Our catalogue Discovery lets you find records held here at The National Archives and also in over 2500 archives in the UK and beyond. For the last year, we have been further developing Discovery to provide a new platform for the Manorial Documents Register (MDR).
The MDR is an index to English and Welsh manorial records – my colleague Melinda Haunton’s blog about the MDR and why it’s a useful resource will give you an overview of manorial records, as well as the background of the register and how we are making it available online.
We launched a new MDR landing page earlier this summer. Having established the service, we are going to retire the old service (nationalarchives.gov.uk/mdr) on 30 October 2015. The web address will redirect to the new service.
Since the information from the MDR was first integrated into Discovery over a year ago, there has been considerable development and time spent seeking feedback on the new landing page. Though the previous platform will not be available after October, all of its information and functionality is retained and available in Discovery.
So what does using the MDR in Discovery mean in practice?
Discovery’s search engine and custom search logic allows you to use the information within the MDR in ways that were not previously possible.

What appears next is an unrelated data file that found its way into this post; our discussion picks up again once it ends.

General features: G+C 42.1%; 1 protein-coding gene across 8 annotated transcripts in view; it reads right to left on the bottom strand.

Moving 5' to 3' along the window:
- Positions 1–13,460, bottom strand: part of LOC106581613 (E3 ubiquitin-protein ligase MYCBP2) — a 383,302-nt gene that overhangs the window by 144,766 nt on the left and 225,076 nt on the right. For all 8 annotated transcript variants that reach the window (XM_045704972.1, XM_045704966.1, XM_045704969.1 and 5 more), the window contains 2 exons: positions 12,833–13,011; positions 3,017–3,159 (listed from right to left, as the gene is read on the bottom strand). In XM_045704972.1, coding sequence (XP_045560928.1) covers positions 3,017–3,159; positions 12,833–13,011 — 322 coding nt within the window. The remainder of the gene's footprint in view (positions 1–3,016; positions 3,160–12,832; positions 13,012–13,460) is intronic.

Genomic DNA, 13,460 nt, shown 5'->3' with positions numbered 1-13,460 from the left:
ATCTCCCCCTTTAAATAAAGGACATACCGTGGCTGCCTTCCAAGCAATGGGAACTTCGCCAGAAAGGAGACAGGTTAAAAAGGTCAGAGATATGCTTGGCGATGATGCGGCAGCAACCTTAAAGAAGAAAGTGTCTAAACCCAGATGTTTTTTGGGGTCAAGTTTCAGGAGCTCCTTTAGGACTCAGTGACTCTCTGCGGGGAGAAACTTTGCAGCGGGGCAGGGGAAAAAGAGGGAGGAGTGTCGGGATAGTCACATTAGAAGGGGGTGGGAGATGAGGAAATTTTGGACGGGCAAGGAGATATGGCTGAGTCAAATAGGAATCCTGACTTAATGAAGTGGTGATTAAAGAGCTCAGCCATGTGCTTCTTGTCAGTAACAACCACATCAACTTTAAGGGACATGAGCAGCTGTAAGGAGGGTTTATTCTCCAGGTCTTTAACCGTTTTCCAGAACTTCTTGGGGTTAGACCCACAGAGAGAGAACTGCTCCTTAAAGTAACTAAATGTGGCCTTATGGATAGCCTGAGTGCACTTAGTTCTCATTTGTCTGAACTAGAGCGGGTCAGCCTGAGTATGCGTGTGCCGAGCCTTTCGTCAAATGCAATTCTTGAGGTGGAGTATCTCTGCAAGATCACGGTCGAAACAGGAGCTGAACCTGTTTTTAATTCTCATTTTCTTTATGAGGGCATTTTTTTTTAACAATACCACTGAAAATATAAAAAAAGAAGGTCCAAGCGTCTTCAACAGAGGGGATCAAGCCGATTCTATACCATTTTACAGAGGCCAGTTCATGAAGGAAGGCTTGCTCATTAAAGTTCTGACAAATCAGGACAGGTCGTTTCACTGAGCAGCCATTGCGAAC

As with data originating from the National Register of Archives, which has also been integrated into Discovery, you can now search the descriptions of records, as well as record creators (in this case, the manor).
Discovery allows you to filter, sort and download search results. You can filter manorial document searches by date and repository and also sort by reference, title and date. The option to download is helpful for further analysis of findings or if you prefer to work offline. You also have the option of printing your search results in a user-friendly format.
You can combine searching several fields. So, you could use this to search by NRA number or record office reference to see all descriptions from one report or catalogue. For example, searching for manorial documents with the reference “NRA 10” in quotations and selecting a specific document type (for example, ‘court roll’) will return results for all court rolls listed within that catalogue. You can use the Discovery help to find out more about searching.
Using the MDR in Discovery
Whether you are familiar with using the paper and online register or are using it for the first time, you might find it useful to visit our help pages, which will explain how to use Discovery and the powerful new MDR search.
This dedicated search allows you to find information about manorial records as defined by the Manorial Documents Rules. This is important to remember, as this is different to a standard search of Discovery which can be used to find general information about manorial records held here and elsewhere. The strength of the MDR tool is that it displays structured manorial information, describing the nature and location of surviving records in a prescribed format. It provides the same expertly curated and well-structured information about manors and associated records as the platform existing users will be familiar with, but importantly it also offers new functionality and a more robust technical infrastructure.